SEA Games 2023: Ex-national stalwart returns to aid in quest to regain water polo gold

After a seven-year absence, Paul Tan is training hard again with new teammates to prove 2019 medal shock was an aberration

Water polo player Paul Tan returns to the Singapore national team after a seven-year absence. (PHOTO: Chia Han Keong/Yahoo News Singapore)
Water polo player Paul Tan returns to the Singapore national team after a seven-year absence. (PHOTO: Chia Han Keong/Yahoo News Singapore)

SINGAPORE — If there is one gold medal which Singapore would want to recapture at the upcoming SEA Games, it is the men's water polo gold which they had lost for the first time in 54 years at the 2019 edition.

And to bolster their chances when the water polo competition begins on 12 May, four ex-national stalwarts have returned to the fold to lend their veteran experience and nous to the bid to regain gold in Phnom Penh. One of them is former vice-captain Paul Tan.

The 39-year-old, who last featured for the national squad in December 2016, had been involved in the youth development coaching setup when national coach Kan Aoyagi approached him on the possibility of rejoining the SEA Games squad late last year.

"He wanted another left-handed player in the squad, just to provide more attacking options. And as I am a water polo coach, I could also act as a mentor to the other left-handed player," he told Yahoo Southeast Asia after a morning training session at Toa Payoh Swimming Complex last month.

"As I've already doubled up as an unofficial assistant coach for the national squad, I was familiar with coach Kan's tactics and what he demands from the players. So my initial thoughts were that it would be possible for me to make a return to the national squad."

Considerations in juggling work, family commitments

It was not a straightforward decision to return, however.

Tan had initially retired after a fruitful career where he helped Singapore maintain their SEA Games gold-winning streak on four editions, and a key reason was to move on to the next stage in his life with his new family.

Seven years from his last major international competition, he now has two young sons - aged four and one - to take care of, in addition to his job as a physical-education teacher. To get back into the busy training schedule would take some considerable juggling of responsibilities.

"When coach Kan approached me last year, I just had my second son, and of course there were concerns on how I would be able to fit my trainings into my daily work, as well as my responsibilities as a dad to young kids," he said.

"To be a national water polo player is highly demanding on your fitness and physique. I can't be eating wrongly, for example. There is a whole process of keeping myself fit and sharp for training and competitive matches, and that would take a major chunk of my daily routine should I rejoin the national team.

"But eventually I figured out how I could balance all the aspects of my life, and I discussed with my wife on this. She asked me if I was really sure that I could do this again, and I told her I think I can. And so she got onboard and we figured out how to manage our parental duties as I began training."

Singapore water polo player Paul Tan in action during his previous national-team stint in 2016. (PHOTO: Facebook/Voux Photography)
Singapore water polo player Paul Tan in action during his previous national-team stint in 2016. (PHOTO: Facebook/Voux Photography)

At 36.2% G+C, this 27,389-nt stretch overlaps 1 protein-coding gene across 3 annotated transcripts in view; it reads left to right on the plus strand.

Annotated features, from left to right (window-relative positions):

Biggest challenge in return to national-team training

With his wife's blessing, Tan returned to the national team training early this year. Being the youth development coach since 2019 gave him the advantage of familiarity with coach Aoyagi's tactics and strategy, and also camaraderie with the national players, many of whom have been worked with him since their stints in the youth squads.

But while he was able to comfortably integrate with his national teammates, the bigger challenge was physical-wise - whether he could get his body in tip-top condition for the intense training schedules, as well as the punishing battles with opponents in the pool when the SEA Games competition begins.

"I think the big difference between training nowadays and when I was first with the national team is that I have to be wiser in managing my body," he said.

"It's about understanding what my body can or cannot do, and making sure I do proper recovery work to take care of myself after training.

"Going through this journey of being back in the national squad, it made me realise that it's all about managing my time properly, knowing myself a lot better, then a lot of things can be accomplished."

Out to prove Singapore's regional supremacy

As Tan prepares to take on the region's best in Phnom Penh, he knows that anything less than getting the gold medal back for Singapore would be considered as a disappointment.

Losing the water polo competition once might have been chalked off as an aberration, but losing twice would be indication that Singapore's dominance in Southeast Asia is no more.

Tan, however, sounded confident that he and his teammates can bring glory to Singapore again - if they play to their potential.

"To be honest, I felt we were unlucky to lose the gold in 2019. We didn't have a good tournament; it wasn't a case of we didn't have a team that was good enough," he said.

"Obviously it hurt to see the streak end, but it's about using that as a driving force to push the team in the past four years. Now the time has come for us to have that belief and self-confidence that, if we play our best game, we can beat anybody in the region.

"That's what we truly believe, and the next step now is to replicate that in Cambodia."

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